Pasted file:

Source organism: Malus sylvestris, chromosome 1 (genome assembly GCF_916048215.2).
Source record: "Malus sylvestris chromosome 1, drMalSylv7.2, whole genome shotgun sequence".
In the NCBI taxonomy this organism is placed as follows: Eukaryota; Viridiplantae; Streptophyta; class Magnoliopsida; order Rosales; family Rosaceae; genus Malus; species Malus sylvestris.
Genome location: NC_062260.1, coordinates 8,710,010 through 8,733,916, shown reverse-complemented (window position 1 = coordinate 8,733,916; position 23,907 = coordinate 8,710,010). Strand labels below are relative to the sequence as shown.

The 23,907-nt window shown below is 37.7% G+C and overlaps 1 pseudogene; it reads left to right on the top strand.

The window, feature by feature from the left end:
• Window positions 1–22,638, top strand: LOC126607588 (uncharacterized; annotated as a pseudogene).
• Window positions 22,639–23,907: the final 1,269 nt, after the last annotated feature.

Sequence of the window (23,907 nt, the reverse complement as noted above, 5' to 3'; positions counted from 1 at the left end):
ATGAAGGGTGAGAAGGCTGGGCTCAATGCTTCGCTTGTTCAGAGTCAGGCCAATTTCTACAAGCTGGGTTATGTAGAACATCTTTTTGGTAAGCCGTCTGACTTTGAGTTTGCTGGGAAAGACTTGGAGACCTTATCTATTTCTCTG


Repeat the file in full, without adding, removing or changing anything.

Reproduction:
Source organism: Malus sylvestris, chromosome 1 (genome assembly GCF_916048215.2).
Source record: "Malus sylvestris chromosome 1, drMalSylv7.2, whole genome shotgun sequence".
In the NCBI taxonomy this organism is placed as follows: Eukaryota; Viridiplantae; Streptophyta; class Magnoliopsida; order Rosales; family Rosaceae; genus Malus; species Malus sylvestris.
Genome location: NC_062260.1, coordinates 8,710,010 through 8,733,916, shown reverse-complemented (window position 1 = coordinate 8,733,916; position 23,907 = coordinate 8,710,010). Strand labels below are relative to the sequence as shown.

The 23,907-nt window shown below is 37.7% G+C and overlaps 1 pseudogene; it reads left to right on the top strand.

The window, feature by feature from the left end:
• Window positions 1–22,638, top strand: LOC126607588 (uncharacterized; annotated as a pseudogene).
• Window positions 22,639–23,907: the final 1,269 nt, after the last annotated feature.

Sequence of the window (23,907 nt, the reverse complement as noted above, 5' to 3'; positions counted from 1 at the left end):
ATGAAGGGTGAGAAGGCTGGGCTCAATGCTTCGCTTGTTCAGAGTCAGGCCAATTTCTACAAGCTGGGTTATGTAGAACATCTTTTTGGTAAGCCGTCTGACTTTGAGTTTGCTGGGAAAGACTTGGAGACCTTATCTATTTCTCTG